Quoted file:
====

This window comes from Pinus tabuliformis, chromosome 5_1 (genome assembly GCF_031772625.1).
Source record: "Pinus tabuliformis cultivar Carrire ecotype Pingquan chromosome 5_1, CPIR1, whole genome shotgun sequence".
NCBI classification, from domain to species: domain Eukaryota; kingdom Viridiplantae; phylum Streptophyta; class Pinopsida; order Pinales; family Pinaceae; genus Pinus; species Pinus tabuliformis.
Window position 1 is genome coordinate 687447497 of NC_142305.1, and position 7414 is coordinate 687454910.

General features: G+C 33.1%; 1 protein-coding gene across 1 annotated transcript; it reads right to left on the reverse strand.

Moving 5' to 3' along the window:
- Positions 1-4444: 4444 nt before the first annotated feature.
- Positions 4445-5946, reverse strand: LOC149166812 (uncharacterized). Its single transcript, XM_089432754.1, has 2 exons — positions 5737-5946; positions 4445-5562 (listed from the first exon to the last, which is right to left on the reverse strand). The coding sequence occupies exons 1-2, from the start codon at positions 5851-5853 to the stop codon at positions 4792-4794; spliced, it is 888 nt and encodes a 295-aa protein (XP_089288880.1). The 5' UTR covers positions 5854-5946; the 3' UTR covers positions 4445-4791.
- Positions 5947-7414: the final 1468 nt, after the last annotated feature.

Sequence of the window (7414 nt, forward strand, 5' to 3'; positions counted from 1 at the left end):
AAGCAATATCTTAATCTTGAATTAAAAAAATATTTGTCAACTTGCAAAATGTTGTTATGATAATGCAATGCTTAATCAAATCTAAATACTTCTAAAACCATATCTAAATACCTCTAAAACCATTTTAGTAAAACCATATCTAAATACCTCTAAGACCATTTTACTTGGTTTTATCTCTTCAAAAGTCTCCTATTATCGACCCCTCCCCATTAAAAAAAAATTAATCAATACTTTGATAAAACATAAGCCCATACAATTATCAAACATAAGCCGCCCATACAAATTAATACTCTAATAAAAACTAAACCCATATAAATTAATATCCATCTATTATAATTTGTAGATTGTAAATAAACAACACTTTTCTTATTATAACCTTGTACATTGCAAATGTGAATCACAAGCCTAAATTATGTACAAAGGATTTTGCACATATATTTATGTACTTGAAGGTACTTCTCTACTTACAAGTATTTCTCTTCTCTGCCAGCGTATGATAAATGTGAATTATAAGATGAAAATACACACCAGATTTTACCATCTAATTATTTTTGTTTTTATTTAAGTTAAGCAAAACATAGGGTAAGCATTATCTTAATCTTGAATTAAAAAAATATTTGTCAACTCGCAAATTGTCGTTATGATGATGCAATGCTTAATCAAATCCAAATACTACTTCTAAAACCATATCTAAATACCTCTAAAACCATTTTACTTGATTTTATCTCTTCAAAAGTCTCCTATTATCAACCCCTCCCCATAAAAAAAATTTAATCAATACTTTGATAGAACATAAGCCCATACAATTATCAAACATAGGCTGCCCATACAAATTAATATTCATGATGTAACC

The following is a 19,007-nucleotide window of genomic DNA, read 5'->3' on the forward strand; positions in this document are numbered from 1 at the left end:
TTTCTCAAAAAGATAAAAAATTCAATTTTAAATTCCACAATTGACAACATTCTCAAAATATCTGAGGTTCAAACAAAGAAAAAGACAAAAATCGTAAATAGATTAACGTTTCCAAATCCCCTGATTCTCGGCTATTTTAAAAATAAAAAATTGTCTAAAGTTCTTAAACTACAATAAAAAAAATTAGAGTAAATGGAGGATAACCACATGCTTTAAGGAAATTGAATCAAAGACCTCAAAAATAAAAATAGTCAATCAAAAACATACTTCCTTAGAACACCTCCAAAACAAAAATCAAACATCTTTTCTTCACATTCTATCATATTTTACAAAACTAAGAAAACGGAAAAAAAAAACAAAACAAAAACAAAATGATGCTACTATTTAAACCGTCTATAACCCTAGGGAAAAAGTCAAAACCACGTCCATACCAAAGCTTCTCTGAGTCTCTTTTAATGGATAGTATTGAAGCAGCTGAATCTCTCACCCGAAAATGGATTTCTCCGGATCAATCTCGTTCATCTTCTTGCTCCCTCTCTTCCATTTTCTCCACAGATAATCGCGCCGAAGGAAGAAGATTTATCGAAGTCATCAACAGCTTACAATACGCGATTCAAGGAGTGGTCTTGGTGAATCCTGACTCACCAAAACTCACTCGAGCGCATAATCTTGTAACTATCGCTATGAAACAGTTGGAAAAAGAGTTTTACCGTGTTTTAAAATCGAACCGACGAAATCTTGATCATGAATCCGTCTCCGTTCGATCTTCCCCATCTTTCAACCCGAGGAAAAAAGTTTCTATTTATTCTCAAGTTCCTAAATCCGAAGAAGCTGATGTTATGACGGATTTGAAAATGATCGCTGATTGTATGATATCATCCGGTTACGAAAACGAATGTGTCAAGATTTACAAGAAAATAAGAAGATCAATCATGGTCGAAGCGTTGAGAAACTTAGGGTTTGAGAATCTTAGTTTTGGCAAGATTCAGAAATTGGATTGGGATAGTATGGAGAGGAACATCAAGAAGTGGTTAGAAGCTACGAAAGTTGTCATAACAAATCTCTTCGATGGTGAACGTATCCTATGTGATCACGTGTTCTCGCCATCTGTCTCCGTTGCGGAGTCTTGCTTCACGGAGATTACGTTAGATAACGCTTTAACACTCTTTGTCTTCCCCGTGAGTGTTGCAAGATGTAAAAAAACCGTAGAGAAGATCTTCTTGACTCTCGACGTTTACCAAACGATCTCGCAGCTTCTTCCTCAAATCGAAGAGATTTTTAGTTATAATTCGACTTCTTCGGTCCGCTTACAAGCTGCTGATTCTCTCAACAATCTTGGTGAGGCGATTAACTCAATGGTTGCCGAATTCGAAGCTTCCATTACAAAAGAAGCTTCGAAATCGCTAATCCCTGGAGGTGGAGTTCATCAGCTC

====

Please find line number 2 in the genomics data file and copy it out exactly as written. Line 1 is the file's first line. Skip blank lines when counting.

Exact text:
Source record: "Pinus tabuliformis cultivar Carrire ecotype Pingquan chromosome 5_1, CPIR1, whole genome shotgun sequence".